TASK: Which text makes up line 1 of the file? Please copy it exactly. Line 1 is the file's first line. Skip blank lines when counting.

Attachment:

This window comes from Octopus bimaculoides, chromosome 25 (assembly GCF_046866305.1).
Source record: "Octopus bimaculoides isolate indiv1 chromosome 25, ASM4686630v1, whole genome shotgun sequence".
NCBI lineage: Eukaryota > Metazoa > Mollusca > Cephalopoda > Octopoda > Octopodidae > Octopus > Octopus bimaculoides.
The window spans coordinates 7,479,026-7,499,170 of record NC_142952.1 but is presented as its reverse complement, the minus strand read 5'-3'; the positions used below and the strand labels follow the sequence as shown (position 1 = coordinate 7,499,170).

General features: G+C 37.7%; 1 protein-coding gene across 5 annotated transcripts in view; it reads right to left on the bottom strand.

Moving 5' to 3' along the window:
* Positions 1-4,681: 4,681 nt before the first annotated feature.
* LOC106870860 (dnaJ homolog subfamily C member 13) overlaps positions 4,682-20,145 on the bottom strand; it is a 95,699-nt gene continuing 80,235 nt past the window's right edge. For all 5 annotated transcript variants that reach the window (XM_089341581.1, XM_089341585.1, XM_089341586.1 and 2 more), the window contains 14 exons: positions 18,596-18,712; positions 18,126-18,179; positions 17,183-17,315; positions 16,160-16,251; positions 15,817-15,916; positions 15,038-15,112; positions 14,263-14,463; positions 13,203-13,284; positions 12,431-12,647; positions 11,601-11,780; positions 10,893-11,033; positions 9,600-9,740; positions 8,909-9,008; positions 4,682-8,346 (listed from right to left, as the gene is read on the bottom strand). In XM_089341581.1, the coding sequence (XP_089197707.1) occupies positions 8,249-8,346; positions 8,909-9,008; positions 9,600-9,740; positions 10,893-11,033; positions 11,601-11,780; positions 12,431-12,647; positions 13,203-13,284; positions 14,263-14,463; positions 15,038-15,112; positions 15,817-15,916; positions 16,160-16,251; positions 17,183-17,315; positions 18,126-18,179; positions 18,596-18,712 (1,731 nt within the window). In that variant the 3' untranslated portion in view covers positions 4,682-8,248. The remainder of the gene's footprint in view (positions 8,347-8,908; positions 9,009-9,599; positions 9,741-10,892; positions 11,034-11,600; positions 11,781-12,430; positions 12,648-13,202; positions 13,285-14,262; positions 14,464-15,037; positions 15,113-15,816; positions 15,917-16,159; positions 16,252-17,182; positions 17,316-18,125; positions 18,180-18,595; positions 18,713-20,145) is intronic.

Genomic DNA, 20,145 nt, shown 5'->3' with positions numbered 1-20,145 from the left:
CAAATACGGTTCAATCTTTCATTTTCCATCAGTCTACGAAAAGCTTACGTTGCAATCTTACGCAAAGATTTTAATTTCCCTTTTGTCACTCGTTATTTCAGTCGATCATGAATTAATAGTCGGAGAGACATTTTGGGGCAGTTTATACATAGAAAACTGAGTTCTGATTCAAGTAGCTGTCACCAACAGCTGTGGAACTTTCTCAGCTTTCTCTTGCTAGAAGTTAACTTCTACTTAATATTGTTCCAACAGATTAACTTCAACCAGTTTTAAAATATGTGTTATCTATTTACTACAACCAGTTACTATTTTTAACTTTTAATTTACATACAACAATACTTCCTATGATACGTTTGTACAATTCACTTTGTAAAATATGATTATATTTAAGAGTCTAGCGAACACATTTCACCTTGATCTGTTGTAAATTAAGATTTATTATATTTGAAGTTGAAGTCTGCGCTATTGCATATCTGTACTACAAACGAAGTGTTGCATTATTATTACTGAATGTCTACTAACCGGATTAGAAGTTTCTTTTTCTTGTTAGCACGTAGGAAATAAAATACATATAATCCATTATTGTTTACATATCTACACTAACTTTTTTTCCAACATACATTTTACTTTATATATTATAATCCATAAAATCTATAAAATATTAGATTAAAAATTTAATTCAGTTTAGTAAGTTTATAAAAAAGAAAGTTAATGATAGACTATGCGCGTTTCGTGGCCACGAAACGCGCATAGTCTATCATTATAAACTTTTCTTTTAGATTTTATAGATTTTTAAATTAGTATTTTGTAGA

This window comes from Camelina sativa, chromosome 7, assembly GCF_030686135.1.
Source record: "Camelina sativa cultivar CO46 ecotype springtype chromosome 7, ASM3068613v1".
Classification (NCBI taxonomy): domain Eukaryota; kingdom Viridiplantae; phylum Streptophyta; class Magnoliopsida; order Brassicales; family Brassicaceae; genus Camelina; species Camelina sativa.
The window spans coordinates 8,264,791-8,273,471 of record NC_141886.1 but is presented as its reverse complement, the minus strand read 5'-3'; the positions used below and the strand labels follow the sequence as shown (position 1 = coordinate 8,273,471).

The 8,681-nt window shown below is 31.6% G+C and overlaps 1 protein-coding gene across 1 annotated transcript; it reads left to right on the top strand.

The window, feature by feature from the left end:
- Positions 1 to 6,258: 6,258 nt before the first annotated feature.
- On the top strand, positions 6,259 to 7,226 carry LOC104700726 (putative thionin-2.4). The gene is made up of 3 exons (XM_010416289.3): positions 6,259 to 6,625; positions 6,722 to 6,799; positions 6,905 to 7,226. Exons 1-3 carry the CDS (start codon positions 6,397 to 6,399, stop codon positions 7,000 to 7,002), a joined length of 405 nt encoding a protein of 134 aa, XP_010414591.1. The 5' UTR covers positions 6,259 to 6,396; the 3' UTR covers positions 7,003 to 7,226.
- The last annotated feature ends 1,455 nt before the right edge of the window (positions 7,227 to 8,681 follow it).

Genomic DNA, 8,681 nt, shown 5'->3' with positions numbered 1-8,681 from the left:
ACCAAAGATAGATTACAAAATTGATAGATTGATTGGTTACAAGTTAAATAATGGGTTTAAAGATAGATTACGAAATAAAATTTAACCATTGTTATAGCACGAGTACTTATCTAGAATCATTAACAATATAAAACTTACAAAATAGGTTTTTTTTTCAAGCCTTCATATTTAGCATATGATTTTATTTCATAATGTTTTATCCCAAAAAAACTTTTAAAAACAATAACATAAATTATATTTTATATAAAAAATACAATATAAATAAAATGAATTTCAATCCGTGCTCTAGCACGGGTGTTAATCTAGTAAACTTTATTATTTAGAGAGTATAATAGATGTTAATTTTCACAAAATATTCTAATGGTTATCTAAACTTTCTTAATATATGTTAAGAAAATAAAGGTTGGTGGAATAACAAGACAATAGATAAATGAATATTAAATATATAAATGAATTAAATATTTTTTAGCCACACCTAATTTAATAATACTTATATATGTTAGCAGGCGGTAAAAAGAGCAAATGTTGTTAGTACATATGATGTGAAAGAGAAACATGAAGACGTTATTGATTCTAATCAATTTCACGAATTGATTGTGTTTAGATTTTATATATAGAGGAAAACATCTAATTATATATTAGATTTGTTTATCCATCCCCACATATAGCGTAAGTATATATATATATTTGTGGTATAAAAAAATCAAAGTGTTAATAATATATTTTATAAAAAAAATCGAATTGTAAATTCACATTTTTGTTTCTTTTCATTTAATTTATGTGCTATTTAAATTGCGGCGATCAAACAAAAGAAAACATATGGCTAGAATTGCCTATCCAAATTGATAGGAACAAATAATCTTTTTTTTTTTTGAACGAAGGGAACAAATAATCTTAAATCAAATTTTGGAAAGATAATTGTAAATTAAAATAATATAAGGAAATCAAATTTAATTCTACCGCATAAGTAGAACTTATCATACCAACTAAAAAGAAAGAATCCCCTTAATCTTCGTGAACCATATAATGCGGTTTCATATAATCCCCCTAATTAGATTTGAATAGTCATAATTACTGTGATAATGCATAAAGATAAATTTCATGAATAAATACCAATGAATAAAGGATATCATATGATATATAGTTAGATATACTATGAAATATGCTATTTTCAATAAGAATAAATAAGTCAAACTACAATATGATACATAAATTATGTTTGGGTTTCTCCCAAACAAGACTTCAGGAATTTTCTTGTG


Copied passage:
This window comes from Octopus bimaculoides, chromosome 25 (assembly GCF_046866305.1).